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Flipping Houses Has Become A Fascinating—And Sometimes Very Fulfilling—Way To Make Money. By Taking An Ordinary House And Making It Extraordinary, You Can Make A Ton Of Cash From Improving It! All It Takes Is A Bit Of Hard Work, Style, And The Initial Investment—And Voila!—Success. Welcome To FlippingBasics.com, Your Free Guide To Everything You Need To Know About Flipping Houses. Here, You'll Find Free Resources, Articles, And Information On Our Helpful, Easy-To-Use Site.

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Revealed: 9 Important Tips To Successful House Flipping   Home Flipping 101: Make Maximum Money With These Methods   Flipping Houses: Common Blunders That Flippers Make   Hot: 3 Tips To Help You Find The Perfect Home To Flip  
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7 Simple Tips For Flipping Real Estate
Unless you've been living under a rock for the past few years, you've probably either dabbled in real estate yourself, or at the very least, know someone who has. So, how does someone that's brand new to real estate start flipping homes? (And let's clear the air right now... IT IS NOT TOO LATE to start investing in real estate). Follow these 7 tips to start investing in real estate today: 1. Look In Your Own Backyard The grass is always greener in the other neighborhood, and it's easy to keep looking for the "right" area. The bottom line is that any area is the "right" area. In order to be effective in the steps 2 through 7, you've got to get over the idea that real...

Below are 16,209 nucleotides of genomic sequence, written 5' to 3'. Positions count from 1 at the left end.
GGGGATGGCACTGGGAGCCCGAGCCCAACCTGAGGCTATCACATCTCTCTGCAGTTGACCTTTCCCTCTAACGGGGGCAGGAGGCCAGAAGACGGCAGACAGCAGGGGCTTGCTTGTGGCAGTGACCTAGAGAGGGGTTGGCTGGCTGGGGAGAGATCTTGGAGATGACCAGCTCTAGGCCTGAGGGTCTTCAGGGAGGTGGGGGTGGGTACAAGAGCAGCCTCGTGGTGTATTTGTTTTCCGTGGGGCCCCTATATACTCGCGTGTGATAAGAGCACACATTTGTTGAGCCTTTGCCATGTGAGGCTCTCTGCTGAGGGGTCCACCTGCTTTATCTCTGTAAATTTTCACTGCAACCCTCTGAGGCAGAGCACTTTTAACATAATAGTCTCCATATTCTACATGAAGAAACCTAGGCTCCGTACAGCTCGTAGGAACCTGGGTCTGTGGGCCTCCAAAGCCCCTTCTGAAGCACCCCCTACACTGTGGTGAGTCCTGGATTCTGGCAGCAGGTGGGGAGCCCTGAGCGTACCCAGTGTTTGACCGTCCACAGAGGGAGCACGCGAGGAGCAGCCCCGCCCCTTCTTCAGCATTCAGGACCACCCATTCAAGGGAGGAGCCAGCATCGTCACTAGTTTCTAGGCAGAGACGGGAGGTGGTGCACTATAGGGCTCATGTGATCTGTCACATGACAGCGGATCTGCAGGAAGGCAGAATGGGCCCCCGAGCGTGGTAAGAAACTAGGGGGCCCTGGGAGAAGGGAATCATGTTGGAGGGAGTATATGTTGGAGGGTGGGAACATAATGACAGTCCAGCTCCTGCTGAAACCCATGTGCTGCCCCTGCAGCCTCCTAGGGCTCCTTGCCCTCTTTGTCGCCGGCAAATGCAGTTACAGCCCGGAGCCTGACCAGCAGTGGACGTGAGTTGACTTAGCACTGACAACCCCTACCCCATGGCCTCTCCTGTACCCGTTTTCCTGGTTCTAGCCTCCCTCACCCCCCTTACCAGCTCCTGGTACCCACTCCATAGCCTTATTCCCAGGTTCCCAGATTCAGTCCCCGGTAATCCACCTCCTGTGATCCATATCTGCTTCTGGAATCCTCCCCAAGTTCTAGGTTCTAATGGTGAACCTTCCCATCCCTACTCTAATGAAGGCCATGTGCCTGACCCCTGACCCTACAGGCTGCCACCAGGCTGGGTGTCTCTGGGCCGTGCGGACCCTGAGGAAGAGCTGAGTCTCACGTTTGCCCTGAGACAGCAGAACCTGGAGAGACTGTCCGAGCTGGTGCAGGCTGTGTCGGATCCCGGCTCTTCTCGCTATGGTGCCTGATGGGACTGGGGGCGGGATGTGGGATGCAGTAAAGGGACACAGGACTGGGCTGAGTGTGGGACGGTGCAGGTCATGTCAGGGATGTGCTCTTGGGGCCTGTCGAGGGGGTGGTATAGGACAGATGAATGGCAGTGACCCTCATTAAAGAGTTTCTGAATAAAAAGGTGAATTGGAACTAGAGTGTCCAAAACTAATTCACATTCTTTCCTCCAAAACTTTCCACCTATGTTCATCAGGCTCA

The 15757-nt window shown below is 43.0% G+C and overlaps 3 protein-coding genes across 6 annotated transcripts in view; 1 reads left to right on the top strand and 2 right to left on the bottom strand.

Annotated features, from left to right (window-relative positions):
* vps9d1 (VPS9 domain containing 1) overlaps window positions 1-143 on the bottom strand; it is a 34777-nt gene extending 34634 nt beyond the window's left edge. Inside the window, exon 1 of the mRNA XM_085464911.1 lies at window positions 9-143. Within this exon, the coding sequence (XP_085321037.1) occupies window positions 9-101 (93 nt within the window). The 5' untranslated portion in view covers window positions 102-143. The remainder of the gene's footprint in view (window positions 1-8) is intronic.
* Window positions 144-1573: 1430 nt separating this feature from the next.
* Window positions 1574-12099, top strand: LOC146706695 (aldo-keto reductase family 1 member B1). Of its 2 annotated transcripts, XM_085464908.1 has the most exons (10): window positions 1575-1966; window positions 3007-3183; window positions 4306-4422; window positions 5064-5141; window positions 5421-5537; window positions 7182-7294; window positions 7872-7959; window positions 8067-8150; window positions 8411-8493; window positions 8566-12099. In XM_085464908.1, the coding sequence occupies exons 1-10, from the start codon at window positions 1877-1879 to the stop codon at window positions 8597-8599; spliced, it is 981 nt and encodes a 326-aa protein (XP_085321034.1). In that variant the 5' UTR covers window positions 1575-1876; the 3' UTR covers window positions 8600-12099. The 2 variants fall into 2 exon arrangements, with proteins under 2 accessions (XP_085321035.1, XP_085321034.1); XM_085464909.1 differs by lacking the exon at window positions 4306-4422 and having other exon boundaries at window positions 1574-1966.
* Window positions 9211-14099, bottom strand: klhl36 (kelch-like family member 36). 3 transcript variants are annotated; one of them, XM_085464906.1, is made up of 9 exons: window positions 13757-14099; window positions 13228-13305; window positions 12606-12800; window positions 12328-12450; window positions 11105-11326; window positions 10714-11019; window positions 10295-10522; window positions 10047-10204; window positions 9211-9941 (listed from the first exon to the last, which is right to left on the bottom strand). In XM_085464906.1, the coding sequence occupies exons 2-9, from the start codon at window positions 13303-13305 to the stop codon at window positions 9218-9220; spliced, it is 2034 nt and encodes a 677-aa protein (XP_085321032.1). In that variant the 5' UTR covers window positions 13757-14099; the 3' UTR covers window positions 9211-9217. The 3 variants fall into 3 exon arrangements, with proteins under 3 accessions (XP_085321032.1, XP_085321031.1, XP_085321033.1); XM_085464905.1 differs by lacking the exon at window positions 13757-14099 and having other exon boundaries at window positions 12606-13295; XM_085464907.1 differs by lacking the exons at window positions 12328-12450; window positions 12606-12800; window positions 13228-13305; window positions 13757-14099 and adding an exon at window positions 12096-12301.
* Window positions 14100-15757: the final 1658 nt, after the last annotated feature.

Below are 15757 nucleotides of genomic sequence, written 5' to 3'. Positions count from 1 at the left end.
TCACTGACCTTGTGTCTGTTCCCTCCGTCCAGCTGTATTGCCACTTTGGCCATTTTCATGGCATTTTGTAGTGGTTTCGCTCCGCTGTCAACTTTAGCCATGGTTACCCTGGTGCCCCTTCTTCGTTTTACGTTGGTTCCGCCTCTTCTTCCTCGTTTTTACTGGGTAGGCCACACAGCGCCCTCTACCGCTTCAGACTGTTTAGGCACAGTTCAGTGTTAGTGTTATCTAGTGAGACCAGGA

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There are many reasons why investing in real estate over other investment avenues is a safer and more profitable route to take and we will go over just a few of these factors with you in this article. First thing to note is that if you look at the real estate market as a time line compared to the stock market you will notice that real estate is a growing line with few major fluxuations. On the other hand the stock market has high points and valleys that range from quick high’s to sudden drops through out it’s history. It’s harder to look at the time lines of other forms of investing i.e. currency investing, mutual funds, buying gold and silver etc - but one thing is clear, no other market...
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Tax Tips For Real Estate Investors Using Ira Funds

Stephen Nelson

You’ve seen the advertisements and news articles. IRA funds can be used to make real estate investments. But before you jump on this bandwagon, make sure you understand some of the tax planning angles related to this opportunity.

Passive Loss Deductions

Almost always, an important component of your real estate profits comes from the tax savings associated with depreciation. These paper losses, referred to as passive losses by the Internal Revenue Code, can save both small and professional real estate investors thousands of dollars a year in income taxes. Unfortunately, passive losses from depreciation and related, similar tax deductions won’t benefit real estate investors investing through IRAs.

Capital Gains Preferences

If you sell an investment for a profit—whether a stock or real estate—you get a tax break because your profit gets taxed at a preferential capital gains tax rate. In the best case scenario under current tax law, for example, your capital gains get taxed at 15% rather than at 35%.

Unfortunately, by putting real estate inside of an IRA, you lose this benefit. In effect, the appreciation you enjoy from your real estate investment gets taxed at your marginal income tax rate rather than at the capital gains rate. (Fortunately, the tax gets paid when you withdraw the money.)

Note: This “problem” also exists for other investments that produce capital gains, such as stocks and mutual funds that invest in stocks.

Unrelated Business Income Tax